Greater Victoria residents and school kids may one day see the Canadian military in a whole new light – from deep within the belly of the subamrine HMCS Victoria.
“There is an opportunity hopefully to get it into the Inner Harbour – it will depend on tides and a few other things – where people can see it, and there might even be a chance to tour it (inside),” said Victoria Mayor Dean Fortin, who was recently among a group of dignitaries invited to tour the vessel at CFB Esquimalt.
The city will also explore opportunities to bring school children from Greater Victoria school distric to the boat. Fortin said.
Public tours of the sub would be an exciting opportunity for residents to connect in a very unique way with more military personnel from the nearby military base, Fortin said.
The navy’s enthusiasm for the initiative gives Fortin hope the tours are only a matter of time.
“Everyone’s encouraging,” said the mayor. “It really is just a matter of logistics: how do we make this happen if it can, and where? It’s a fantastic opportunity.”
Officials with Canada’s Navy agree the idea has merit.
“Touring a submarine is a little more difficult (because of the confined space), but I expect when available and when appropriate the boat will be opened for some public viewing,” said Gerry Pash, Canadian Navy spokesperson based at HMC Dockyard at CFB Esquimalt.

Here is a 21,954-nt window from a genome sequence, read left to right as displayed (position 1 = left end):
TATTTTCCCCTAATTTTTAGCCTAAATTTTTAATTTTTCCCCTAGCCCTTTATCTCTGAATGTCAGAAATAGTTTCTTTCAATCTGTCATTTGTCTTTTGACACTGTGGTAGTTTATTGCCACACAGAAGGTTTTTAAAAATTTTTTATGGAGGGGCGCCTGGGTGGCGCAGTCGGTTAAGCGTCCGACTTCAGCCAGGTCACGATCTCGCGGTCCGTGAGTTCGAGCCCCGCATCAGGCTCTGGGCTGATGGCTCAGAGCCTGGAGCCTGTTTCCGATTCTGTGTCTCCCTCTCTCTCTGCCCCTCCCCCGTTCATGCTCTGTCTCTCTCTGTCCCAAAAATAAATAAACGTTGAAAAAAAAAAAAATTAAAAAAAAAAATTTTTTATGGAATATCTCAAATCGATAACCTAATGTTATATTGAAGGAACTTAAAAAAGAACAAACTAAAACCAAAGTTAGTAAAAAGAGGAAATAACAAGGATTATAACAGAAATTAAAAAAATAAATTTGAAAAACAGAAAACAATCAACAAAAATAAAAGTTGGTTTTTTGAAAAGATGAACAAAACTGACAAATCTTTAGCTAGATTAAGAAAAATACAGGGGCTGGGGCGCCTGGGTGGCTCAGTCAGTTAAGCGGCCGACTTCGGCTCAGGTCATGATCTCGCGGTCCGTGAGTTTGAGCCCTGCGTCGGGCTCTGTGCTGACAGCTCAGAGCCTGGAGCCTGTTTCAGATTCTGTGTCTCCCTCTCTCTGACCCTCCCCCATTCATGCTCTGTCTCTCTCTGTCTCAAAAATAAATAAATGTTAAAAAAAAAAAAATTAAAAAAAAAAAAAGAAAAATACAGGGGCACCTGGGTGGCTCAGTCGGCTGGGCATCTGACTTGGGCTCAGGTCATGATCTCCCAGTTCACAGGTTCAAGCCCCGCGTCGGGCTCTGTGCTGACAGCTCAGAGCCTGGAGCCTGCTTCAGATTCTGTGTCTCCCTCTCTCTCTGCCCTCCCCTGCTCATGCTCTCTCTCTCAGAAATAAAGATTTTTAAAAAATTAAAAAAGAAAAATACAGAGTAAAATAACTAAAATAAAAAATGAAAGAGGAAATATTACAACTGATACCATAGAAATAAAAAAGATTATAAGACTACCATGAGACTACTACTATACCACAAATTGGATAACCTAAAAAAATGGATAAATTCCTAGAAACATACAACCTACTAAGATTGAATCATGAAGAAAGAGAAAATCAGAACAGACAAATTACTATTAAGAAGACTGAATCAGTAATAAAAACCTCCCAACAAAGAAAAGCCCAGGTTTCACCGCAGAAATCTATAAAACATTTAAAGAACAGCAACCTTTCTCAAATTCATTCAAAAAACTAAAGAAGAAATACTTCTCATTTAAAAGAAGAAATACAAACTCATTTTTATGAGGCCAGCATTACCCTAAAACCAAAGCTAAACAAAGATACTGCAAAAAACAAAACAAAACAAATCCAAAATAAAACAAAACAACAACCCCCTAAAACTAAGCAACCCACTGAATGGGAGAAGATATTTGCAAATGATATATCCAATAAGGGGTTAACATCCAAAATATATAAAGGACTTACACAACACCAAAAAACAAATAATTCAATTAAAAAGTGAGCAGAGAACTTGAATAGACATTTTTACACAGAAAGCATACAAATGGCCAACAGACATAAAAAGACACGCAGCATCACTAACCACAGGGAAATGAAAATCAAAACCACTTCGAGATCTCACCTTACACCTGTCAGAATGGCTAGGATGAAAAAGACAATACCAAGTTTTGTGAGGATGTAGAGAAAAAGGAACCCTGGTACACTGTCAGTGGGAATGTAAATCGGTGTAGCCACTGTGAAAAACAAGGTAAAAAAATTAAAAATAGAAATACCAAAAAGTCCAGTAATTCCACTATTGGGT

“One has to recognize that the navy ships and submarines belong to the people of Canada, and we provide access as best as we can on an as-available basis to the public.”
While Canada’s previous Oberon-class of submarines was opened to the public, HMCS Victoria has only hosted dignitaries and the media since arriving in its namesake city in 2003.
Public tours of the Victoria could be held while it is moored in the Inner Harbour or at CFB Esquimalt, Pash said, adding that the sub can navigate shallow waters unlike a navy warship.
“Parking (HMCS Victoria) downtown and putting a large number of people (on the sub) would probably require some real thinking it through,” said Pash. “It’s not impossible, but you’re talking about having a great lineup of people, and probably taking some small number through at a time, whether its five or 10.”
It is too soon to tell when the tours will happen, Pash noted.
Work on HMCS Victoria, which is in the water and tied alongside a CFB Esquimalt jetty, is ongoing as it is prepared for full operational status, possibly next spring.